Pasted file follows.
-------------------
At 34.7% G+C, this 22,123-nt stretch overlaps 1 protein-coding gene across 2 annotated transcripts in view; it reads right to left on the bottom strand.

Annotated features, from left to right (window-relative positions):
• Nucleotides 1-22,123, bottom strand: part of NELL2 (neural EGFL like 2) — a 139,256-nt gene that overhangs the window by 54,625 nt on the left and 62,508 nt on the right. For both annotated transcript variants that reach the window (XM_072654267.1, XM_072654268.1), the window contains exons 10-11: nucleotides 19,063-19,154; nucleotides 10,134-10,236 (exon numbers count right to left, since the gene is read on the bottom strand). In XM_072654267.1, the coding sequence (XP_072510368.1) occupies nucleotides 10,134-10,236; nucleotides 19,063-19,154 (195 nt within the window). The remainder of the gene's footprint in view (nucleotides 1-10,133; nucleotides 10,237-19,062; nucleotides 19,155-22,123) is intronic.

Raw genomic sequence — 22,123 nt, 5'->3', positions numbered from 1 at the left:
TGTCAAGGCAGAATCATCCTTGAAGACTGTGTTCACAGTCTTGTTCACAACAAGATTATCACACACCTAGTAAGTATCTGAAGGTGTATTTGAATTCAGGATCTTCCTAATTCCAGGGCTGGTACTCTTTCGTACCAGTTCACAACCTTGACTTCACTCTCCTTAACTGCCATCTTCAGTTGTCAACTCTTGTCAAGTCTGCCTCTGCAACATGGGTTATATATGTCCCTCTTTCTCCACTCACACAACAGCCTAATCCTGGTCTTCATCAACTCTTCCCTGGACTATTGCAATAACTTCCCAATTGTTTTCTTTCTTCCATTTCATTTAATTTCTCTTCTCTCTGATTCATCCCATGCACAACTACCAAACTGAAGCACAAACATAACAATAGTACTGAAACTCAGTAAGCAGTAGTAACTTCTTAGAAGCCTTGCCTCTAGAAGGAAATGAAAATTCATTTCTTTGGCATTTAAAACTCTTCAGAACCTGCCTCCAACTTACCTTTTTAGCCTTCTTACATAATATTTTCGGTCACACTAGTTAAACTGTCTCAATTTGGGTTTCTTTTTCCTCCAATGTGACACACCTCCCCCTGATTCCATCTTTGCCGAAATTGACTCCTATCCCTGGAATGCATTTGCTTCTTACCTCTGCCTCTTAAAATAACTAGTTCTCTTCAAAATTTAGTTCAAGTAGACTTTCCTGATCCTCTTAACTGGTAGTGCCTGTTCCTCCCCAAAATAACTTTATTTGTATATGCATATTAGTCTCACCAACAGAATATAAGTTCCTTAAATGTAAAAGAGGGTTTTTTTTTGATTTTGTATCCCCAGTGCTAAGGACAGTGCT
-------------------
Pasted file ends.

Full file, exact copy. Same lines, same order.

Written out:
At 34.7% G+C, this 22,123-nt stretch overlaps 1 protein-coding gene across 2 annotated transcripts in view; it reads right to left on the bottom strand.

Annotated features, from left to right (window-relative positions):
• Nucleotides 1-22,123, bottom strand: part of NELL2 (neural EGFL like 2) — a 139,256-nt gene that overhangs the window by 54,625 nt on the left and 62,508 nt on the right. For both annotated transcript variants that reach the window (XM_072654267.1, XM_072654268.1), the window contains exons 10-11: nucleotides 19,063-19,154; nucleotides 10,134-10,236 (exon numbers count right to left, since the gene is read on the bottom strand). In XM_072654267.1, the coding sequence (XP_072510368.1) occupies nucleotides 10,134-10,236; nucleotides 19,063-19,154 (195 nt within the window). The remainder of the gene's footprint in view (nucleotides 1-10,133; nucleotides 10,237-19,062; nucleotides 19,155-22,123) is intronic.

Raw genomic sequence — 22,123 nt, 5'->3', positions numbered from 1 at the left:
TGTCAAGGCAGAATCATCCTTGAAGACTGTGTTCACAGTCTTGTTCACAACAAGATTATCACACACCTAGTAAGTATCTGAAGGTGTATTTGAATTCAGGATCTTCCTAATTCCAGGGCTGGTACTCTTTCGTACCAGTTCACAACCTTGACTTCACTCTCCTTAACTGCCATCTTCAGTTGTCAACTCTTGTCAAGTCTGCCTCTGCAACATGGGTTATATATGTCCCTCTTTCTCCACTCACACAACAGCCTAATCCTGGTCTTCATCAACTCTTCCCTGGACTATTGCAATAACTTCCCAATTGTTTTCTTTCTTCCATTTCATTTAATTTCTCTTCTCTCTGATTCATCCCATGCACAACTACCAAACTGAAGCACAAACATAACAATAGTACTGAAACTCAGTAAGCAGTAGTAACTTCTTAGAAGCCTTGCCTCTAGAAGGAAATGAAAATTCATTTCTTTGGCATTTAAAACTCTTCAGAACCTGCCTCCAACTTACCTTTTTAGCCTTCTTACATAATATTTTCGGTCACACTAGTTAAACTGTCTCAATTTGGGTTTCTTTTTCCTCCAATGTGACACACCTCCCCCTGATTCCATCTTTGCCGAAATTGACTCCTATCCCTGGAATGCATTTGCTTCTTACCTCTGCCTCTTAAAATAACTAGTTCTCTTCAAAATTTAGTTCAAGTAGACTTTCCTGATCCTCTTAACTGGTAGTGCCTGTTCCTCCCCAAAATAACTTTATTTGTATATGCATATTAGTCTCACCAACAGAATATAAGTTCCTTAAATGTAAAAGAGGGTTTTTTTTTGATTTTGTATCCCCAGTGCTAAGGACAGTGCT